Saint Paul Public Library celebrates Pride with Drag Story Hour: All Ages Welcome?
Just when you thought the cultural left (or whatever we call it these days) had gone too far, the Saint Paul Public Library, and other publicly funded libraries across the country, announced their idea of “summer reading” and entertainment for our children: a drag queen show.
Drag performers will regale families with glitz, glamor, and stories about acceptance and inclusion at three Saint Paul libraries.
It looks more like Halloween, for adults. Well, they are not hiding their aggressive agenda or their desire to get at children as soon as possible.
But children cannot get to the library without a parent or sitter taking them there, right? And libraries need funds to operate, so after we quickly get over the shock of this, what do you say we do something about it?
Otherwise, the next place this is going to happen is at our K-12 schools where children are a captive audience, and teachers are between a rock and a hard place. If they object, they put their job at risk.
St. Paul residents are paying for this. If you read below, I have pasted in a page on how this public library gets funding: it is a mix of city tax dollars and private donations. That means you can affect change by asking elected officials to act, and by starting a campaign with donors to withdraw funds. According to an Office of Legislative Auditor 2010 report, the state provides behind the scenes support and grants to libraries in Minnesota. It would not surprise me if there are state funds, legacy funds, involved.
If you live in St. Paul, or these neighborhoods, would you let the libraries know that you object to subjecting children to a political and cultural agenda (this is child abuse), and that taxpayer fund are being used is simply outrageous.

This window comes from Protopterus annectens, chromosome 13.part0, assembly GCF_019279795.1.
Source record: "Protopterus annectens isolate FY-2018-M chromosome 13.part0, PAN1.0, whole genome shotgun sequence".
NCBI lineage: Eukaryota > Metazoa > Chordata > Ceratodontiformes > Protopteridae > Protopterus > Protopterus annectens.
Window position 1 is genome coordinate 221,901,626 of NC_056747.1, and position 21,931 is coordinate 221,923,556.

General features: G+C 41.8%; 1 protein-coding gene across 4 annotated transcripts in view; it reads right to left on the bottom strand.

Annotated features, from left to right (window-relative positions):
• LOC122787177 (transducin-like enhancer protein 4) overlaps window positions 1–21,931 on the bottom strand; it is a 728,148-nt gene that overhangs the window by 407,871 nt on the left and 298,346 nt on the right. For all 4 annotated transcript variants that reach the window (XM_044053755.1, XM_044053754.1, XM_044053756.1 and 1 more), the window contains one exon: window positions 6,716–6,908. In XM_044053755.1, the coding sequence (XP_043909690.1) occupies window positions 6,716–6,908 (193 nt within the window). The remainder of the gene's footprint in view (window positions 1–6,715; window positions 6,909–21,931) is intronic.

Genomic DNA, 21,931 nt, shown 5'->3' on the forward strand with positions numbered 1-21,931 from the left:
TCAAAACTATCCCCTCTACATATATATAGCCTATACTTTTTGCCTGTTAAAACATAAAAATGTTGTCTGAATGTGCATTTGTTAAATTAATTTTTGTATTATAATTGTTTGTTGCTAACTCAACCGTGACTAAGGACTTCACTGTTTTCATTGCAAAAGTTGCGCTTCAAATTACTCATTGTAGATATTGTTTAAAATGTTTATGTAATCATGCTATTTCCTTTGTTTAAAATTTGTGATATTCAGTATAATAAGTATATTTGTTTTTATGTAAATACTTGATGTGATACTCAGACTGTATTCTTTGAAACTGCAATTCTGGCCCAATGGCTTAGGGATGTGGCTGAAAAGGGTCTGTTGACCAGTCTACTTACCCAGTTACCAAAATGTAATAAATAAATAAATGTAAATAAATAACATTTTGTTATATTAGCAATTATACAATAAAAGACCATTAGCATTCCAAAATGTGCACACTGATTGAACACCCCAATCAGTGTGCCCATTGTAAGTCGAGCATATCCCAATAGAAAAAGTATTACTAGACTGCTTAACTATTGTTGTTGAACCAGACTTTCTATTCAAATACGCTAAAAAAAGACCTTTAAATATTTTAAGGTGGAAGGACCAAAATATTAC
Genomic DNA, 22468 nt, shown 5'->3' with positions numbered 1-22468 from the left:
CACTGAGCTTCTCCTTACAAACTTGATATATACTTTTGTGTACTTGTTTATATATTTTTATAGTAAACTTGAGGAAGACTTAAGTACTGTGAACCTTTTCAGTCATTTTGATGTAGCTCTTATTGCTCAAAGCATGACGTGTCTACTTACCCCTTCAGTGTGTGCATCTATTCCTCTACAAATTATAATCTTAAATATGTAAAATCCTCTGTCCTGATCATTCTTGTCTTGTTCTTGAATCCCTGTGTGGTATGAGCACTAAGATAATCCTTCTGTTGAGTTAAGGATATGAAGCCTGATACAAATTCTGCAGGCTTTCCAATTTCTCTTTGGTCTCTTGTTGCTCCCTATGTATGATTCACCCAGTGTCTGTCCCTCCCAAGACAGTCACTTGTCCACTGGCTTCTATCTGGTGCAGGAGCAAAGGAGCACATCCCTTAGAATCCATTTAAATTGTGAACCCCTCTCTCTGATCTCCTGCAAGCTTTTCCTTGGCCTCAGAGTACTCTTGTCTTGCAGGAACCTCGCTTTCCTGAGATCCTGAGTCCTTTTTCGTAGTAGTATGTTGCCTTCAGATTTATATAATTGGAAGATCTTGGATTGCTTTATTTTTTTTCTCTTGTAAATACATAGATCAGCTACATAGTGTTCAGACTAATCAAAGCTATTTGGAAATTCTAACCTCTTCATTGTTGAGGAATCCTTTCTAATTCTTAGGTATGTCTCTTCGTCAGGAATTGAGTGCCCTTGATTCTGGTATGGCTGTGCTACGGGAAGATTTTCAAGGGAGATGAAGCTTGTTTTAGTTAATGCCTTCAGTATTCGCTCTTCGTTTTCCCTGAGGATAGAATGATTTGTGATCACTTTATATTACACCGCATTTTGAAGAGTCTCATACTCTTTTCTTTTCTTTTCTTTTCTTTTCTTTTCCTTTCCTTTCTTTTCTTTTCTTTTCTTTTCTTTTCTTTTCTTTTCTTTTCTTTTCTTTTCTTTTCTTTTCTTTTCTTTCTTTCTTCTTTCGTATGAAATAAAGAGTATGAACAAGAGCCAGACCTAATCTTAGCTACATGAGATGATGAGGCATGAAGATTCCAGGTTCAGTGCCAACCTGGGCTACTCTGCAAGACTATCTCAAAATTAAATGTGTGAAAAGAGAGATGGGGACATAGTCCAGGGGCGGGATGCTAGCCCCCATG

Please write to your mayor and city council, and state legislators, too. And copy the head of St. Paul Library. Her name is Beth Burns 651-288- 0411 | [email protected]
Here is the staff directory.
Please ask the good people of St. Paul say, “enough” and “hands off our kids.” St. Paul is traditionally very far to the left politically, and culturally. Surely there are a few good liberals around who will look at this and say the St. Paul Library needs a time out.
Here is the email announcing the summer reading program (drag queens read a book about children who dress up etc. and then perform a drag show, no doubt including children in the dancing):
SAINT PAUL, MN – Saint Paul Public Library (SPPL) will host three Drag Story Hours for families in June and July in celebration of Pride. Each event will feature two performers who will read stories, sing songs, and strut their stuff for an over-the-top story hour. All ages are welcome.
“Drag pushes people to break boundaries and explore creativity, ” said Chad Kampe, founder and director of Flip Phone. “At a very young age, we are taught to embrace our differences. Drag not only provides an opportunity to embrace who we are, it allows for us to broadcast and share who we are with the world.”
Drag Story Hour Events (registration is not required)
June 11, 5 p.m.: Rondo (461 Dale St N) featuring Utica & Sasha Cassadine
June 16, 1 p.m.: Riverview (1 E George St) featuring Blaze Bordeaux and Fiona Fierce